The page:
The software used on the Arduino board was programmed using the C++ language, with most of the libraries provided by the platform (S1). Arduino IDE (Integrated Development Environment) was used to develop the embedded firmware for the Atmega 2560 microcontrollers. The flowchart shown in Fig. 1D refers to the operation program of the equipment used to monitor the grain mass during road transport15.

To ensure the same condition for the evaluations, the temperature and relative humidity sensors (model DHT22, Aosong Electronics, Guangzhou, China) were heated to a temperature of 24 °C. With an initial temperature of 24 °C, the sensors operated for 40 min and their measurement was recorded every minute. Using the infrared sensor (model MHZ-14, Winsen, China), the initial calibration was performed on the Arduino itself and the CO2 concentration was recorded16.

To define the hole diameter, the temperature, relative humidity and carbon dioxide sensors were placed in probes with different hole diameters (7.5, 7.0 and 6.5 mm), drilling heights (470, 235 and 117.5 mm) and grain moisture content (12 and 16%). The holes were drilled to allow air to enter and facilitate the sensors’ response. For setting the best fitting probe diameter and drilling height, one of the requirements was that they meet the two moisture content analyzed.

After defining the hole diameter and drilling height that best suited the corn kernels, at different moisture content, the equipment was validated in the laboratory. For this purpose, temperature and relative humidity sensors were placed in the probe at the higher, center, and lower positions, while the carbon dioxide sensor was placed in the center position.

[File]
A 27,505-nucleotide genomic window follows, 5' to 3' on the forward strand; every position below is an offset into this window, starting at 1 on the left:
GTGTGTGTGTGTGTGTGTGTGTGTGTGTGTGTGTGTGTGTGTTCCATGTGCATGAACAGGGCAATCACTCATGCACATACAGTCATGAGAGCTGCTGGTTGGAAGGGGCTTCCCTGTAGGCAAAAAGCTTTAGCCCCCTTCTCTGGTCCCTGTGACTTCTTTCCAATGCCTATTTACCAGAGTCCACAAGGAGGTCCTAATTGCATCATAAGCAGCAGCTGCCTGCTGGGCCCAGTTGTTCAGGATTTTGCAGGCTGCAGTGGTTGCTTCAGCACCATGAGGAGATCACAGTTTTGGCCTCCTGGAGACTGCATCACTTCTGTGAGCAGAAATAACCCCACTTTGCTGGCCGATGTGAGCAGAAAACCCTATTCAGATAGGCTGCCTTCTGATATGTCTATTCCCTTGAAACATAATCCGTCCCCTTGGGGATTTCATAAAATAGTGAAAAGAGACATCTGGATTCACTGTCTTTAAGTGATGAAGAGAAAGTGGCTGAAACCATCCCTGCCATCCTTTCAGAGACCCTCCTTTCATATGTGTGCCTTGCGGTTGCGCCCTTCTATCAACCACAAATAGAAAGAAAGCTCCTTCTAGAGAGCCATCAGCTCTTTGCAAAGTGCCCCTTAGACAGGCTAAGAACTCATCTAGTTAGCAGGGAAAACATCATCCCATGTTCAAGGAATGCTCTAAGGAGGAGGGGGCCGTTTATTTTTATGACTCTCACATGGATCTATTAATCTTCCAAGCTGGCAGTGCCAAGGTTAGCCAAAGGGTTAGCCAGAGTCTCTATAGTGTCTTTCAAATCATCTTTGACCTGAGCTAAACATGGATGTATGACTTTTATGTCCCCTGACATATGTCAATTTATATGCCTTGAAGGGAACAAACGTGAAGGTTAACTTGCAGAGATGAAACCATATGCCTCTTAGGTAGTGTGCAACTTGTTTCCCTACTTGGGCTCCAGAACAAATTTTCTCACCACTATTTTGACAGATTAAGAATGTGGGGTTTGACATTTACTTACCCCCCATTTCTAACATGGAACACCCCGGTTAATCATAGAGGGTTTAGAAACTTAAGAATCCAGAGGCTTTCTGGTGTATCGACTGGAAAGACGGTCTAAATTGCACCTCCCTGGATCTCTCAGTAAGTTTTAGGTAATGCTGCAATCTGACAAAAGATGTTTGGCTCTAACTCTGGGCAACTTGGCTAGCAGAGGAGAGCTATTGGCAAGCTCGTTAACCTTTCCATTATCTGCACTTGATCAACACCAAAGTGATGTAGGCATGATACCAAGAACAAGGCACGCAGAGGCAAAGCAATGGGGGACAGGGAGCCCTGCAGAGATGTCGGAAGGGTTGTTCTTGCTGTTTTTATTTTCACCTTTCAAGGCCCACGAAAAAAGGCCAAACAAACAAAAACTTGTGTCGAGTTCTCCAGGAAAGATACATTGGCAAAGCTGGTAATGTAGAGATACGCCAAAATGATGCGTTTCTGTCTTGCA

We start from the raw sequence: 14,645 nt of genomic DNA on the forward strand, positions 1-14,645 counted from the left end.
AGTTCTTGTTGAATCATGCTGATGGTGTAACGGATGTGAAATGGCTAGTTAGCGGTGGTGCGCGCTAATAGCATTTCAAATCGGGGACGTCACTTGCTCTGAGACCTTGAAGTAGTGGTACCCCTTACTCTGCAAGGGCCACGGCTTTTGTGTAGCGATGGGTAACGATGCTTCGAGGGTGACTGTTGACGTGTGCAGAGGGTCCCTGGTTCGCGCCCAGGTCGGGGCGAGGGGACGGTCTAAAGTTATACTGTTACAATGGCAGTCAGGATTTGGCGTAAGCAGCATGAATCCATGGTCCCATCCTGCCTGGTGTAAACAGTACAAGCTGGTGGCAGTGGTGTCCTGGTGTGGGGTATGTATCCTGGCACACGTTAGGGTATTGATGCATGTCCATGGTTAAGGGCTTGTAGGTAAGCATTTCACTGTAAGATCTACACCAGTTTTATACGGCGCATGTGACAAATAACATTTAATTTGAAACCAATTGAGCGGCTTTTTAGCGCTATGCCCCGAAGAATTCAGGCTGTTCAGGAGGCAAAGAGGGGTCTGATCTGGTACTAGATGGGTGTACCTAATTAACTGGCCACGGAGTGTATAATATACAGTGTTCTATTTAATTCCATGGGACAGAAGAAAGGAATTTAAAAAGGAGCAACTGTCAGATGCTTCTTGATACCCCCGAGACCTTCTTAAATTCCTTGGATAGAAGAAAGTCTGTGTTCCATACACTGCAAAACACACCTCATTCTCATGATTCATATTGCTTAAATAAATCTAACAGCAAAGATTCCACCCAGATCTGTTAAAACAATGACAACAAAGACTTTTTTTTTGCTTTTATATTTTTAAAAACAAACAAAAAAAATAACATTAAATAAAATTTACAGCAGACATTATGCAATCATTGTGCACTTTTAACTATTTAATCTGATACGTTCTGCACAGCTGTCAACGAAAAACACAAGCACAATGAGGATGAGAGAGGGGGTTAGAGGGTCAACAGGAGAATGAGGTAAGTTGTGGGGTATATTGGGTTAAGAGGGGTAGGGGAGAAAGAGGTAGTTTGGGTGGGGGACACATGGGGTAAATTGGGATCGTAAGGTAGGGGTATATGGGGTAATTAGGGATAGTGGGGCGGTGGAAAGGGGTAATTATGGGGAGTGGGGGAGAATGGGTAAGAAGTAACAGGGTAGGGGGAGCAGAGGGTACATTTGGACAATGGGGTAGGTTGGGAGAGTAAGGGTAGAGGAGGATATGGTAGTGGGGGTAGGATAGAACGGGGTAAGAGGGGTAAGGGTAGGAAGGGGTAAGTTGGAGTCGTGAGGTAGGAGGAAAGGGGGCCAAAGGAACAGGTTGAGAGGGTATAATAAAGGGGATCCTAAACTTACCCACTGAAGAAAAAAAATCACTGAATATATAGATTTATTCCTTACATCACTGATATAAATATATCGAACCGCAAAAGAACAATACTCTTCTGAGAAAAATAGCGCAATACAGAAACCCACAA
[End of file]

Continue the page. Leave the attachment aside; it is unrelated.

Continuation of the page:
To perform the monitoring of the above-mentioned variables in the grain mass, the probe with the sensors was placed into a box built with plywood material (dimensions 0.2 × 0.2 × 1.8 m), simulating the grain load profile in a transportation system. Sensor readings were taken until the values of temperature, relative humidity and carbon dioxide concentration were stabilized.

Probe was constructed using a polyvinyl chloride tube with 50 mm diameter and 1500 mm height, with three drilled regions (higher, center and lower), with holes with 6.5 mm diameter and 235 mm drilling height. Setting the diameter of the holes and the height of the probe drilling were given based on the shortest response time that the sensors had for the measured variables (temperature, relative humidity, and CO2) in the intergranular air. Figure 1C shows the distribution of the holes at the higher, center and lower of the probe.

A metal grain sampling tube was developed to couple to the probe (Fig. 2A). The tube consisted of two overlapping tubes, with a tip at the lower position and a swivel arm at the higher position. This enabled the probe to be protected and increased the accuracy of the intergranular grain reading. Furthermore, it allowed for sampling in the different layers of the grain lot profile. The tube contained openings/cells at the higher, center and lower along its length, as shown in Fig. 2B.

Grain sampling tube (A). Representation of the grain mass profile (higher, center and lower positions) and the monitoring system (B). Representation of the monitoring system and grain transportation (C).